I have not heard much discussion about Beauty these days….
What is Beauty? Is it important, or is it merely superfluous, an extra that is nice if one can get it? Is beauty synonymous with pretty? Does our culture believe that Beauty is a nonessential? Is the concept even worth wrestling with?
I am convinced that Beauty is vital to any flourishing of the human spirit, that we languish and wither from the lack of it. I believe our cities are feeling its dearth, and we don’t even know what we are missing. Beauty is on a different plane altogether than pretty, but we are unfamiliar with the concept and may not even know the difference.
Here is a story that may illustrate my point.
The place is Sarajevo. The time is 1990–1994, during the Siege of Sarajevo, “the longest siege of a capital city in the history of modern warfare” (Wikipedia). Characters in this true story are citizens of that city, and local musicians, one of whom was an acquaintance of my sister.
Before 1990, Sarajevo was a dazzling European city, filled with culture, history, and beauty. The 1984 Winter Olympics were held there because of its loveliness and its perfect situation in a valley surrounded by high mountains. But then came the Bosnian War, and the Siege. The city was completely blockaded, no entry, no exit. There was no means of getting supplies, food, or medicine. The city’s water and electricity was cut off. Hospitals, schools, government buildings were bombed to destruction; thirty-five thousand buildings were completely destroyed. As people attempted to venture out in search of wood or water, snipers sitting in the hills above them would pick them off at random. People hid in basements, cold and starving. It’s hard to imagine the darkness, chaos, and terror of that time in that place.
Structures that were beautiful and had cultural heritage were especially targeted for destruction. One of the first buildings to be bombed was the exquisite and irreplaceable National Library, one of the richest collections of historical and cultural manuscripts in the world. The bombing was intense, and the Sarajevo Philharmonic Orchestra needed to disband, but rather than quietly succumb to despair, they wanted to take a stand against the darkness; they had a statement to make against the ugliness as it descended. They scheduled one last performance. They would play together one last time in the ruins of the National Library. Here is a photo of that event from my sister’s archives:
My sister’s friend was a violist for the Sarajevo Philharmonic Orchestra. She also was a member of the String Quartet. Amazingly, this group of four braved the constant sniper fire every week to perform in small squares throughout the city, playing for an audience hiding in dark places, battered, cold, and afraid. They lavished their Beauty, shed their grace like a fragrance when they might have stayed home and enjoyed it in (relative) safety. Extravagant gift!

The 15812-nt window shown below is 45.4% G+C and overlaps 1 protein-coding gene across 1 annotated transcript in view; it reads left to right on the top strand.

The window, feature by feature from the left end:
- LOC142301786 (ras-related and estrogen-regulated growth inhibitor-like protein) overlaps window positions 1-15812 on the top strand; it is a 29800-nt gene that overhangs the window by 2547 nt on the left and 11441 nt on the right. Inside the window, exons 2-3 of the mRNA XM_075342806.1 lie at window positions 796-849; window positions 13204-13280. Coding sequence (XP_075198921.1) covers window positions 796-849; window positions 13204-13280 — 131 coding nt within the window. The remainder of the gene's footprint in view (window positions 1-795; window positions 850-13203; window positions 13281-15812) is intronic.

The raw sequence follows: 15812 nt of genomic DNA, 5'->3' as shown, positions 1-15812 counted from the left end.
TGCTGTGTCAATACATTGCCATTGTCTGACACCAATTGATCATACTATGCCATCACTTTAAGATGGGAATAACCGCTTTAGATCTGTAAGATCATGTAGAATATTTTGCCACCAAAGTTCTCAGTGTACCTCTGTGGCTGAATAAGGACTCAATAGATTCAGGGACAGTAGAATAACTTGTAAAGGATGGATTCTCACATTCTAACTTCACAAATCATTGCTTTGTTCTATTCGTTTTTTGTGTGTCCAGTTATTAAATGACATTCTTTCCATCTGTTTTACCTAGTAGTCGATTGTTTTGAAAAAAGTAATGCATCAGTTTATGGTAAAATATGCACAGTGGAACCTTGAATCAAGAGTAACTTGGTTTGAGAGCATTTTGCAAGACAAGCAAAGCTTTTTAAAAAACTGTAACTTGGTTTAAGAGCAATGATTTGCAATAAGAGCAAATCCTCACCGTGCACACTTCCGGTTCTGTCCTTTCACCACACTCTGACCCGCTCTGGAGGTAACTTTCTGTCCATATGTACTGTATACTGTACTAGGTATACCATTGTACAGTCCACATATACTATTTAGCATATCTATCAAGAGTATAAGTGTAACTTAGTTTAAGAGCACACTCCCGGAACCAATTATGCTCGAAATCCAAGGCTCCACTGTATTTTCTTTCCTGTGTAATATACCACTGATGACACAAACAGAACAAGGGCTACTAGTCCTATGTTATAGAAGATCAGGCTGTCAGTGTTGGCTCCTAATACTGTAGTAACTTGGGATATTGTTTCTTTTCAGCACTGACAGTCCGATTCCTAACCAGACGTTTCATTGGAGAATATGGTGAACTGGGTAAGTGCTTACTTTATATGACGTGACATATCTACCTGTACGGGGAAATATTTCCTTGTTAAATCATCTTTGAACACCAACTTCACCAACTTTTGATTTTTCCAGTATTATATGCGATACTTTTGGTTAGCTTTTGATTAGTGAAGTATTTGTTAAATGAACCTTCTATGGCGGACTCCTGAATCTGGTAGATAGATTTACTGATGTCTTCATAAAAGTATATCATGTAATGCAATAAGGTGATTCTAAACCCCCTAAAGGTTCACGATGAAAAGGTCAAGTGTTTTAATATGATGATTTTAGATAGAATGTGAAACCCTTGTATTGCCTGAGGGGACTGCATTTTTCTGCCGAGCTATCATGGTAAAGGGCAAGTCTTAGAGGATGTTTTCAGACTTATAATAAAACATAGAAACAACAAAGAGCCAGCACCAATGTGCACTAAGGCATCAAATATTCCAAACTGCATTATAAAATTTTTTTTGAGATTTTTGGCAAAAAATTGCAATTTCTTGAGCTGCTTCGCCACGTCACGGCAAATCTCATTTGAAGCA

Theirs was a gift of Sanctuary—not a physical sanctuary, but a respite where one’s heart could momentarily escape pain and ugliness, and be nourished with hope for another day. These four musicians cherished Beauty and light, and were unwilling for brutality to extinguish what they wished to give, even though the cost was so great. They would not capitulate to darkness and ugliness.
As these four assembled with their instruments week after week, in the midst of the chaos, bombing, and sniper fire, standing defiantly as a point of light, they pronounced an indomitable spirit, proclaimed hope, declared courage for their suffering, beleaguered fellows. Beauty was their weapon, the standard they raised. It became their poignant battle cry: “You may kill our bodies, but you will never destroy our souls!”
I wonder what this deliberate act of Beauty must have done in that dark place to bring hope, solace, courage, and solidarity among the fellow sufferers of these musicians. One may never know, but what is obvious is the power inherent therein. Pretty could never stand, but Beauty, true Beauty, was and is a weighty force. It can be a reminder of humanity in the midst of inhumanity. It can give reason to hope and strength to go forward.
I believe Beauty is an intrinsic need in the human spirit, and the highest form of Beauty is not a thing to be possessed, but to be given away. When we find ways to shed this grace like a fragrance about us, we may find we have provided a small parenthesis of sanctuary another person needs in a moment of extremity. We cannot underestimate its power.
Yours for the return of Grace, Civility, Beauty, Gentility, and Excellence,
P.S. If you are interested in this subject and period of recent history, you might enjoy this book: The Cellist of Sarajevo, by Steven Galloway. It is an unauthorized and fictionalized account of Vedran Smailović, one of the members of the String Quartet and Sarajevo Philharmonic Orchestra, top photograph. It will give you a sense of the difficulties of life in the city during the Siege of Sarajevo.